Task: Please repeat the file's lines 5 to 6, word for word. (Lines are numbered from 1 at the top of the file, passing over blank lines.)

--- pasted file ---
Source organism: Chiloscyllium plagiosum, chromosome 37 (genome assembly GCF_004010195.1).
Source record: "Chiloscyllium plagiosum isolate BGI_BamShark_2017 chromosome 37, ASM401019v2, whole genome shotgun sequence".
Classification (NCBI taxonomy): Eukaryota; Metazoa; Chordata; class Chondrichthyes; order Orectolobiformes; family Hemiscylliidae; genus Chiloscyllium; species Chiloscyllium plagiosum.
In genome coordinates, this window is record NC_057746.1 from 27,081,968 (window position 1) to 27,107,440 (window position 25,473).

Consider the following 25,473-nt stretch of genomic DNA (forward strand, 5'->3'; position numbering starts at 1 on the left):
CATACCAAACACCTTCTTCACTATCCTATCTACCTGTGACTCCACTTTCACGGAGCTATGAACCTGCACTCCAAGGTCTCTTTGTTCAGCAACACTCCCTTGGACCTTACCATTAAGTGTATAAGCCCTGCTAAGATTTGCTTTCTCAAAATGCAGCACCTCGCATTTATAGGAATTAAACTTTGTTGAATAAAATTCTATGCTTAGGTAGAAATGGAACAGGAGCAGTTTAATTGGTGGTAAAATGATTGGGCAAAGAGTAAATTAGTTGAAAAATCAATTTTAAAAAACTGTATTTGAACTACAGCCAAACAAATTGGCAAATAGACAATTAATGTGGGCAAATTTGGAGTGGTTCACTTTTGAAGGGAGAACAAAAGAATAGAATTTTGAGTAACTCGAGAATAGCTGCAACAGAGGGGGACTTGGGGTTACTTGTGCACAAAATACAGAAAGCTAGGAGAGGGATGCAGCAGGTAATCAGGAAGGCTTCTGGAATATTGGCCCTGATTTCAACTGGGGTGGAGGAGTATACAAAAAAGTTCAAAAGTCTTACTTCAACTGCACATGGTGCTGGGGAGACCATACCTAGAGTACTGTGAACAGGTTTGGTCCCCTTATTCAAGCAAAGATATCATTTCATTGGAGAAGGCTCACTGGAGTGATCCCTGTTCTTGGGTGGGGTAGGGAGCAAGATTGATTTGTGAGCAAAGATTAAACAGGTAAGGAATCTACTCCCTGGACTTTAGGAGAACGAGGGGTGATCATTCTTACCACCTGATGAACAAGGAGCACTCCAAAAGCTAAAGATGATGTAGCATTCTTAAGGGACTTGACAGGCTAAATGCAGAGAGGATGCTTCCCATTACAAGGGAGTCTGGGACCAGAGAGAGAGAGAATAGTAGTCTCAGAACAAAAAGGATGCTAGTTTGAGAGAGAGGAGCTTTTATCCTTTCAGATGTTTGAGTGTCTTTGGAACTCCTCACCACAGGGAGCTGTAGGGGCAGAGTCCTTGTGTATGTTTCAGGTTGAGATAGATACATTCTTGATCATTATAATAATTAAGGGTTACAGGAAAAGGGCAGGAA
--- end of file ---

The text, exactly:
Consider the following 25,473-nt stretch of genomic DNA (forward strand, 5'->3'; position numbering starts at 1 on the left):
CATACCAAACACCTTCTTCACTATCCTATCTACCTGTGACTCCACTTTCACGGAGCTATGAACCTGCACTCCAAGGTCTCTTTGTTCAGCAACACTCCCTTGGACCTTACCATTAAGTGTATAAGCCCTGCTAAGATTTGCTTTCTCAAAATGCAGCACCTCGCATTTATAGGAATTAAACTTTGTTGAATAAAATTCTATGCTTAGGTAGAAATGGAACAGGAGCAGTTTAATTGGTGGTAAAATGATTGGGCAAAGAGTAAATTAGTTGAAAAATCAATTTTAAAAAACTGTATTTGAACTACAGCCAAACAAATTGGCAAATAGACAATTAATGTGGGCAAATTTGGAGTGGTTCACTTTTGAAGGGAGAACAAAAGAATAGAATTTTGAGTAACTCGAGAATAGCTGCAACAGAGGGGGACTTGGGGTTACTTGTGCACAAAATACAGAAAGCTAGGAGAGGGATGCAGCAGGTAATCAGGAAGGCTTCTGGAATATTGGCCCTGATTTCAACTGGGGTGGAGGAGTATACAAAAAAGTTCAAAAGTCTTACTTCAACTGCACATGGTGCTGGGGAGACCATACCTAGAGTACTGTGAACAGGTTTGGTCCCCTTATTCAAGCAAAGATATCATTTCATTGGAGAAGGCTCACTGGAGTGATCCCTGTTCTTGGGTGGGGTAGGGAGCAAGATTGATTTGTGAGCAAAGATTAAACAGGTAAGGAATCTACTCCCTGGACTTTAGGAGAACGAGGGGTGATCATTCTTACCACCTGATGAACAAGGAGCACTCCAAAAGCTAAAGATGATGTAGCATTCTTAAGGGACTTGACAGGCTAAATGCAGAGAGGATGCTTCCCATTACAAGGGAGTCTGGGACCAGAGAGAGAGAGAATAGTAGTCTCAGAACAAAAAGGATGCTAGTTTGAGAGAGAGGAGCTTTTATCCTTTCAGATGTTTGAGTGTCTTTGGAACTCCTCACCACAGGGAGCTGTAGGGGCAGAGTCCTTGTGTATGTTTCAGGTTGAGATAGATACATTCTTGATCATTATAATAATTAAGGGTTACAGGAAAAGGGCAGGAA